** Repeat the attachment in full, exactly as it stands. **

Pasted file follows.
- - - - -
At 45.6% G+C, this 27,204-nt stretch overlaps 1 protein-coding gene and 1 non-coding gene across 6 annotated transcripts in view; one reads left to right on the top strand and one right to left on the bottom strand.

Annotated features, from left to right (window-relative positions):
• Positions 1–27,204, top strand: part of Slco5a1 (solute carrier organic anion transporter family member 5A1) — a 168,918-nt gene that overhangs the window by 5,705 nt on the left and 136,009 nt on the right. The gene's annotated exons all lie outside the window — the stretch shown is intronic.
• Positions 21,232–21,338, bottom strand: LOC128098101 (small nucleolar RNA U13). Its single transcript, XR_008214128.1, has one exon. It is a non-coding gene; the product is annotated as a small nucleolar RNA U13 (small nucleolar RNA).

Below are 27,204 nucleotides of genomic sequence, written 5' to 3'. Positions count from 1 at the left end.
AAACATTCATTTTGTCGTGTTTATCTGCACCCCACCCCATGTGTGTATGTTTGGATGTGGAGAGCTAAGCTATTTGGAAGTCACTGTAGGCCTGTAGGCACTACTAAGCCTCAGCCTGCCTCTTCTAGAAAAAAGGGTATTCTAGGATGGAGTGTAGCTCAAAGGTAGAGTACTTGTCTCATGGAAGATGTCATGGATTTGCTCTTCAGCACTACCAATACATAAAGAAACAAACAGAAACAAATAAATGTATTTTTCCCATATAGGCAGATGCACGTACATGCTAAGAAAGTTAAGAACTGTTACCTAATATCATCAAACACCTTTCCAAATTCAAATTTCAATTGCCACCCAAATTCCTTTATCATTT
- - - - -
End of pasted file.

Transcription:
At 45.6% G+C, this 27,204-nt stretch overlaps 1 protein-coding gene and 1 non-coding gene across 6 annotated transcripts in view; one reads left to right on the top strand and one right to left on the bottom strand.

Annotated features, from left to right (window-relative positions):
• Positions 1–27,204, top strand: part of Slco5a1 (solute carrier organic anion transporter family member 5A1) — a 168,918-nt gene that overhangs the window by 5,705 nt on the left and 136,009 nt on the right. The gene's annotated exons all lie outside the window — the stretch shown is intronic.
• Positions 21,232–21,338, bottom strand: LOC128098101 (small nucleolar RNA U13). Its single transcript, XR_008214128.1, has one exon. It is a non-coding gene; the product is annotated as a small nucleolar RNA U13 (small nucleolar RNA).

Below are 27,204 nucleotides of genomic sequence, written 5' to 3'. Positions count from 1 at the left end.
AAACATTCATTTTGTCGTGTTTATCTGCACCCCACCCCATGTGTGTATGTTTGGATGTGGAGAGCTAAGCTATTTGGAAGTCACTGTAGGCCTGTAGGCACTACTAAGCCTCAGCCTGCCTCTTCTAGAAAAAAGGGTATTCTAGGATGGAGTGTAGCTCAAAGGTAGAGTACTTGTCTCATGGAAGATGTCATGGATTTGCTCTTCAGCACTACCAATACATAAAGAAACAAACAGAAACAAATAAATGTATTTTTCCCATATAGGCAGATGCACGTACATGCTAAGAAAGTTAAGAACTGTTACCTAATATCATCAAACACCTTTCCAAATTCAAATTTCAATTGCCACCCAAATTCCTTTATCATTT